China has approved the import of a genetically modified corn strain it blocked last year, causing market turmoil, and has given clearance to biotech soybeans that had been waiting years for clearance, in a sign of improving relations with the United States.
U.S. Agriculture secretary Tom Vilsack said on Wednesday that China approved imports of American-grown Viptera corn developed by Swiss-based Syngenta, known as MIR 162, as well as shipments of biotech soybeans developed by DuPont Pioneer and Bayer CropScience.
Industry sources and analysts said China's change of heart was down to a warmer political climate between Beijing and Washington since the Asia-Pacific Economic Cooperation (APEC) forum last month, where the two announced a joint plan to limit carbon emissions and made breakthroughs on eliminating duties on technology products.
"We believe the approval came because of a better China-U.S. relationship, which has improved since the APEC meeting," said Li Qiang, chief analyst at Shanghai JC Intelligence Co. Ltd, one of the country's leading consultancies.
The green light, for which Syngenta had waited nearly five years, does not represent a fundamental change in Chinese policy towards genetically modified food, since it already allows imports of at least 15 varieties of such crops.
Vilsack said the import approvals did not represent a loosening of China's sluggish regulatory review process for GMO crops, either.
"Their system is what it is," said Vilsack. "You get approvals sometimes, and sometimes you don't."
The practical consequences are also likely to be limited by a big stock overhang in China that is creating a bottleneck for new imports.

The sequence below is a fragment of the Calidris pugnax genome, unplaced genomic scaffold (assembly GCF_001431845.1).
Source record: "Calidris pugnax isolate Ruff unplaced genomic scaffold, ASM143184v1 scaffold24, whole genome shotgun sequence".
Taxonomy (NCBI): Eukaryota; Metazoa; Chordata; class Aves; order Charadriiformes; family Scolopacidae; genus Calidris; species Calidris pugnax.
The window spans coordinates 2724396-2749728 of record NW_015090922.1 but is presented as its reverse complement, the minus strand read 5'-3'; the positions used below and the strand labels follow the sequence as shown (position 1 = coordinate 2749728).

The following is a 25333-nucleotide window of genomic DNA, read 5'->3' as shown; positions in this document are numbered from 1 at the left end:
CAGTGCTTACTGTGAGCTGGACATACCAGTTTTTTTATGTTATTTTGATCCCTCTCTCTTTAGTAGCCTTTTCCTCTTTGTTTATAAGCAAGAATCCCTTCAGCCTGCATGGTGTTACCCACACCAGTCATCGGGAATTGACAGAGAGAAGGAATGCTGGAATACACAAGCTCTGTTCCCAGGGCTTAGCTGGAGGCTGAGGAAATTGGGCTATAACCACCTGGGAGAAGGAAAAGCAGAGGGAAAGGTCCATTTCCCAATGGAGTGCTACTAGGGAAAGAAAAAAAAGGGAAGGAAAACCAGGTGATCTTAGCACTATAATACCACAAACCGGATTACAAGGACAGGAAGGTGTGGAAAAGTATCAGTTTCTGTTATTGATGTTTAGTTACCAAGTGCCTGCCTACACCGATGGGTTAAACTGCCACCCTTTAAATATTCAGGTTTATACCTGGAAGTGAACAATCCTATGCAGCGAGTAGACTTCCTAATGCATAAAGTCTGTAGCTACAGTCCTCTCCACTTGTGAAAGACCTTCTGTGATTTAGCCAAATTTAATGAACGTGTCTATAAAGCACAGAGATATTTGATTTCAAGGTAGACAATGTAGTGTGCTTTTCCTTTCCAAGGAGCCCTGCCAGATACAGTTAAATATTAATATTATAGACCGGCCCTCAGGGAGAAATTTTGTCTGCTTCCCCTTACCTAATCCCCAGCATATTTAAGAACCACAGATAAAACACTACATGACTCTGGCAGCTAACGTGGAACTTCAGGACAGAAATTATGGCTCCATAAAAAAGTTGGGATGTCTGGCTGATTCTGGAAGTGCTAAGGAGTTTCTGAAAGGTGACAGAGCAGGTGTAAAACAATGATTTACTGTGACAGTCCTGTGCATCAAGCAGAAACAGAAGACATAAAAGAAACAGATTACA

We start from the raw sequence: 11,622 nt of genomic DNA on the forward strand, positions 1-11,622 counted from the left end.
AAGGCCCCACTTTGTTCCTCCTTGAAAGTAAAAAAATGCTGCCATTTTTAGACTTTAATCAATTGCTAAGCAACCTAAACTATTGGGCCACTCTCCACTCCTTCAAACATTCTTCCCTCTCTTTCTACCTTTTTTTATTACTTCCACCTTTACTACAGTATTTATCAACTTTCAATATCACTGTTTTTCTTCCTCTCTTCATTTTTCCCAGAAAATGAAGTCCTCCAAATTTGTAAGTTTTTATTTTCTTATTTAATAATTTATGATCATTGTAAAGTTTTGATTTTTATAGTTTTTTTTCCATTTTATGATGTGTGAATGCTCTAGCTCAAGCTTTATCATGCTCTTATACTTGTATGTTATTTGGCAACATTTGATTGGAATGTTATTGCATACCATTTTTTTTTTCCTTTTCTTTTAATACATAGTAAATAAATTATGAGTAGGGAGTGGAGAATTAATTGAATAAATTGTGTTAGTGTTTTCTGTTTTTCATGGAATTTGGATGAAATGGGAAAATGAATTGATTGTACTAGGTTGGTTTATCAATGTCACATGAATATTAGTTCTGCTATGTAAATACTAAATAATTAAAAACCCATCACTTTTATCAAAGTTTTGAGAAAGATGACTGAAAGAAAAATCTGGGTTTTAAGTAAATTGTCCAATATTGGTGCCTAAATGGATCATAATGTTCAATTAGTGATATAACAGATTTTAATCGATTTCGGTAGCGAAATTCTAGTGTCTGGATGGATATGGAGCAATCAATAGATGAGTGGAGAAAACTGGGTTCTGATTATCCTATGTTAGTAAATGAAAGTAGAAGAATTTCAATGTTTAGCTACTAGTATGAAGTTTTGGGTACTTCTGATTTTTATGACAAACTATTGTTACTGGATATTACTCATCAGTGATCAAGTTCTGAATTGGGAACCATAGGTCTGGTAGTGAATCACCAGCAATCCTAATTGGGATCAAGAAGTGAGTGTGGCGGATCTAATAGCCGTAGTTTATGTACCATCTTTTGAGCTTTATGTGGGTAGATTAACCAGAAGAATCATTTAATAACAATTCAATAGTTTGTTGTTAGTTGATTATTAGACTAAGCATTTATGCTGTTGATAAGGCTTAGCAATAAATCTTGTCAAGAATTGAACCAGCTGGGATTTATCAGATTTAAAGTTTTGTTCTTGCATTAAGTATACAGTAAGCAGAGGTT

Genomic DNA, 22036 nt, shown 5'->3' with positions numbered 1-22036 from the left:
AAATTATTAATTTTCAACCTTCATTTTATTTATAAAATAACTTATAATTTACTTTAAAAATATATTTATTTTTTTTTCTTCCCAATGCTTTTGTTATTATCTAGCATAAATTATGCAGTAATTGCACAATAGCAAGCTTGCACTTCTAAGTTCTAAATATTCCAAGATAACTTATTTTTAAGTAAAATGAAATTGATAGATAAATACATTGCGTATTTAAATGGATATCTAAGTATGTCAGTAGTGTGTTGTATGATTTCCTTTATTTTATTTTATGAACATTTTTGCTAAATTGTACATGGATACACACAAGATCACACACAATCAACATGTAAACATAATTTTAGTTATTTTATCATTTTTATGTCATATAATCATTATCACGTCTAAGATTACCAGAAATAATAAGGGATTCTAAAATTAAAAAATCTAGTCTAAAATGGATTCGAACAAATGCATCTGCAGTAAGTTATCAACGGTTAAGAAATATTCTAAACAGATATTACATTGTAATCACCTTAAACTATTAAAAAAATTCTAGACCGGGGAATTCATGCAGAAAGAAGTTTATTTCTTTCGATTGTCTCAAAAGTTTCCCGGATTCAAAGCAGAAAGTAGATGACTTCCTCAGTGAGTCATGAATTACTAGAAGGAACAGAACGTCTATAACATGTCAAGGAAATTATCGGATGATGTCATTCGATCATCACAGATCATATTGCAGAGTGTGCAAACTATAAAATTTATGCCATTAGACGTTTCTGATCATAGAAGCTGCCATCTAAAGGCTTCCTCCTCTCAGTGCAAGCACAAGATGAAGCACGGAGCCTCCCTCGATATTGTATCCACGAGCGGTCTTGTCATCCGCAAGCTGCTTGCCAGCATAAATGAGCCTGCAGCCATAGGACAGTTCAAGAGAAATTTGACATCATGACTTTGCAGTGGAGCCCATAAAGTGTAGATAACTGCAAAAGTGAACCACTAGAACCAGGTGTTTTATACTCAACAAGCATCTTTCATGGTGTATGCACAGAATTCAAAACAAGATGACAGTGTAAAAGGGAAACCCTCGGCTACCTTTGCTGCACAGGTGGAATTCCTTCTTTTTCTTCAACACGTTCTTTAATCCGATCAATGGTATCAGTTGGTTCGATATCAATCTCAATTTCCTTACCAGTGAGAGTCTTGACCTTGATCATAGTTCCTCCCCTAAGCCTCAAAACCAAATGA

Trade sources said Beijing could delay the issuance of 2015 import quotas to private feed mills until March or even April 2015 as new regulations require buyers to first purchase corn from state reserves before being handed down quotas.
Syngenta applied for import approval of MIR 162 in 2010, while Germany's Bayer has been waiting seven years for China to approve a new soybean seed called LL55.
There remains a backlog of products waiting for a license to sell into China.
Another Syngenta genetically modified variety known as Agrisure Duracade, which U.S. farmers harvested for the first time this autumn, has not been approved for import in China.
"China has not approved other GMO strains (by Syngenta), and that may become a potential risk for business," said Li at JC Intelligence.
China may be dragging its feed on new GMO approvals as government officials fear over-reliance on foreign GMO technologies.
China's Agriculture Minister Han Changfu said in May that the government needed to develop its own GM technologies to meet its food security needs.
Syngenta's MIR 162 corn seed came under the spotlight in 2013 after Beijing forced some 1.2 million tonnes of corn to turn back due to detection of this unapproved strain.
Commodity traders Cargill Inc and Archer Daniels Midland Co, along with dozens of farmers, have sued Syngenta over MIR 162, claiming hundreds of millions of dollars in damages because of the disruption caused by the ban.
China's Agriculture Ministry's Biosafety Office said it will soon make an official announcement but declined to give any details.